A Bricklayer's Story
Photo by Ben van Duin
IN 1933, A CHILDLIKE BRICKLAYER FROM LEIDEN, HOLLAND, decides to walk to China. That being too far, he settles for Germany, where he finds unemployment and misery en masse. Dreaming of and agitating for a society that is equal for all, he is eventually sentenced to death by the Nazis. This is the scenario for Quick Lime, based on the life of Marinus van der Lubbe, the quixotic revolutionary reputed to have set fire to the Reichstag. The much-heralded one-man show will be performed in its U.S. premiere at UCLA by Fedja van Huêt, and directed by Paul Koek and Johan Simons, co-artistic directors of the Dutch theater troupe ZT Hollandia. (UCLA presented the company earlier this year with a different one-man show, Voices.)
Koek spoke to the Weekly from the Netherlands.
L.A. WEEKLY: Is there a prominent, driving impulse behind the creation of Quick Lime?
PAUL KOEK: We had a political accident that had the shock of a murder last year when the right wing almost got into power. That is not a reason to do the Quick Lime piece, but it's the right time to do it. Yet we did the piece more because, in Holland, we forgot Marinus. He was just an accident in 1933, but maybe we can give him his portrait. We started with the character of this workingman who would try to stop a fight and then get cut with somebody else's knife. He lived on so little money and was always struggling to find food, and once he tried to swim to England across the Channel. So people in Holland love him and laugh at him at the same time. He tried to make Leiden a social haven for little children, so he played a kind of theater with them, but always in revolutionary plays. So suddenly they were playing at demonstrations. He was really serious about wanting to walk to China to see what it was like and then, maybe after 1,000 kilometers, he thought, Well, it's really a long way to China; okay, maybe I'll stay in Germany, then. Of course, the moment that he set fire to Hitler's Reichstag, still he thought, Well, it was not so heavy what I did. He didn't understand that the Communists used him, and the Socialists used him by saying the other party was using him for political purposes.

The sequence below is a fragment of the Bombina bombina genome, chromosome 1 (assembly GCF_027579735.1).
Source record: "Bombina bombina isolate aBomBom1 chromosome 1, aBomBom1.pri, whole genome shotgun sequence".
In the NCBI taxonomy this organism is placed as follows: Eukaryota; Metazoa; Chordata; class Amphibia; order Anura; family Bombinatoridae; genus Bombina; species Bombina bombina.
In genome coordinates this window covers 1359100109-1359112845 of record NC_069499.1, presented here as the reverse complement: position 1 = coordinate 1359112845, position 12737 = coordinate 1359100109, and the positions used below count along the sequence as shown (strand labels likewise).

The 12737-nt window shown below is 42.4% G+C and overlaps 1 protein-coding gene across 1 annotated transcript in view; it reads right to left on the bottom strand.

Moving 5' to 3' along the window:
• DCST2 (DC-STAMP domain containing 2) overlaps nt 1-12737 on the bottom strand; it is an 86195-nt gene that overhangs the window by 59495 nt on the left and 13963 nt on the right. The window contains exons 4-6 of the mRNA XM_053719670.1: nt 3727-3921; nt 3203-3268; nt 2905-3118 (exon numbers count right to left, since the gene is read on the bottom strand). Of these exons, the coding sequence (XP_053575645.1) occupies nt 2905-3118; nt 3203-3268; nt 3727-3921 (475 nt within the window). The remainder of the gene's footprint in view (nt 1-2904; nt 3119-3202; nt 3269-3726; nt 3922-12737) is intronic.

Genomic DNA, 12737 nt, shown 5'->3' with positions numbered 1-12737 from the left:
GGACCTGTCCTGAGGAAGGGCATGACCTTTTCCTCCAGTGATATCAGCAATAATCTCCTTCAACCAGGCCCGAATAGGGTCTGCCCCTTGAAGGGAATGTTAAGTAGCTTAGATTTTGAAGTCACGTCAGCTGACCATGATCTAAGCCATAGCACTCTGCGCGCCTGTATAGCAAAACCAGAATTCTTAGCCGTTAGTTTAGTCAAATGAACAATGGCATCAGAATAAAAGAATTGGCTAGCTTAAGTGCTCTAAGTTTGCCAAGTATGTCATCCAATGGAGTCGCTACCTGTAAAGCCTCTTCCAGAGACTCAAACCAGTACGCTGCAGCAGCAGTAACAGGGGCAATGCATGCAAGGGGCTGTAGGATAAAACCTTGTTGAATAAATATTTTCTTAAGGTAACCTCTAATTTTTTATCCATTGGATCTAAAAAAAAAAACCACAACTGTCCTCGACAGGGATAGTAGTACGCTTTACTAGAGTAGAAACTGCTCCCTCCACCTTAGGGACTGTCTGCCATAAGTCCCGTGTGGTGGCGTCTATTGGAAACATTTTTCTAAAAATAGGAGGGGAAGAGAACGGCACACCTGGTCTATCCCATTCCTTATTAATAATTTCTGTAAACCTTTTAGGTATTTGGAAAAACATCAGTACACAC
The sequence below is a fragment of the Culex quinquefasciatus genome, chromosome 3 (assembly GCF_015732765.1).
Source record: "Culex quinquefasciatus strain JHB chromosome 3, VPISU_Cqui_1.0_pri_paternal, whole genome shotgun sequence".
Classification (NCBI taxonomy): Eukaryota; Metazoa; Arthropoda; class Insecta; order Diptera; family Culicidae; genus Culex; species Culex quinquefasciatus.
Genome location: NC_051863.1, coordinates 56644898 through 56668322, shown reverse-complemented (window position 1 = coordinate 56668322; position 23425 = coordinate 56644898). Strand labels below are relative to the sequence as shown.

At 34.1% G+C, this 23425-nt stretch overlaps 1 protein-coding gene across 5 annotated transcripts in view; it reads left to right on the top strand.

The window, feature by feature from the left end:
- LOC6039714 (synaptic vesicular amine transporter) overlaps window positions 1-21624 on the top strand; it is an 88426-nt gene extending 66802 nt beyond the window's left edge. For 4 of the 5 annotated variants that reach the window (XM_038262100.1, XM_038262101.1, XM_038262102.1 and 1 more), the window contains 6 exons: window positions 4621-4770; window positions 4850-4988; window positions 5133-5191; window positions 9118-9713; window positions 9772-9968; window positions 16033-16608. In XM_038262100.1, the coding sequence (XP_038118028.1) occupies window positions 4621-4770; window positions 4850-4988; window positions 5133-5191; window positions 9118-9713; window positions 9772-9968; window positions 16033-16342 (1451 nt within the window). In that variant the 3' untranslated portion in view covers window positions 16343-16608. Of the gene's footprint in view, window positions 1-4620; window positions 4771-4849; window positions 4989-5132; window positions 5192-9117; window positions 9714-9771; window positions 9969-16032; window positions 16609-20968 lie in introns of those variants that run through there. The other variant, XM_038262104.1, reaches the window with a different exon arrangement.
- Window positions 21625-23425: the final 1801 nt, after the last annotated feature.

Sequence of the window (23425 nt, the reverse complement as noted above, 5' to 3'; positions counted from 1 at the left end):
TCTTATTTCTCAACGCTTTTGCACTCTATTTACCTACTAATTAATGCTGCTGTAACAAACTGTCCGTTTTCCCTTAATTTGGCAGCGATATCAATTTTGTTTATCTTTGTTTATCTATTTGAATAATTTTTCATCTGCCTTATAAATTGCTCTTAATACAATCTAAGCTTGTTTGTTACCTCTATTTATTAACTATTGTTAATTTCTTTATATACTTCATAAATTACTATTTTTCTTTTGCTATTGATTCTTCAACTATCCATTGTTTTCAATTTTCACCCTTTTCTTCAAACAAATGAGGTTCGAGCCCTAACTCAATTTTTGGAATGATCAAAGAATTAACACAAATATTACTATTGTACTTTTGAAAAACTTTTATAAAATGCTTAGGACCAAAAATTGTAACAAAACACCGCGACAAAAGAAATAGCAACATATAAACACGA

You're a scholar of contemporary music. In creating Quick Lime, did you start with the music or the language?
We started with trying to get at a language that could be understood by people who don't normally go to the theater. The language is based on Marinus' own diaries, on his own way of seeing the world. It immediately goes not into your intellect but into your stomach. We find it very important to stay away from literary language. Then this ordinary language can have music around it, because the music is playing a kind of subtext, there's a climate.
Will you perform in Dutch?
We will perform it in English, in a translation from England, so we think then it stays a little more European.
How long have you been with the company?
I've been in [Theatergroep Hollandia] for 19 years now. We've played in all of Europe. [Theatergroep Hollandia merged with Het Zuidelijk Toneel in January 2001.]
Were you ever in Los Angeles?
I tried to be a student at CalArts, but it cost me too much money. At the same time, I had the chance to work with Johan [Simons] and build a company here. So that's what I did.
Quick Lime will be presented at UCLA's Ralph Freud Playhouse on Wednesday, October 23, at 8 p.m., then Friday and Saturday, October 25 and 26, at 8 p.m. Call (310) 825-2101 or visit www.uclalive.org.
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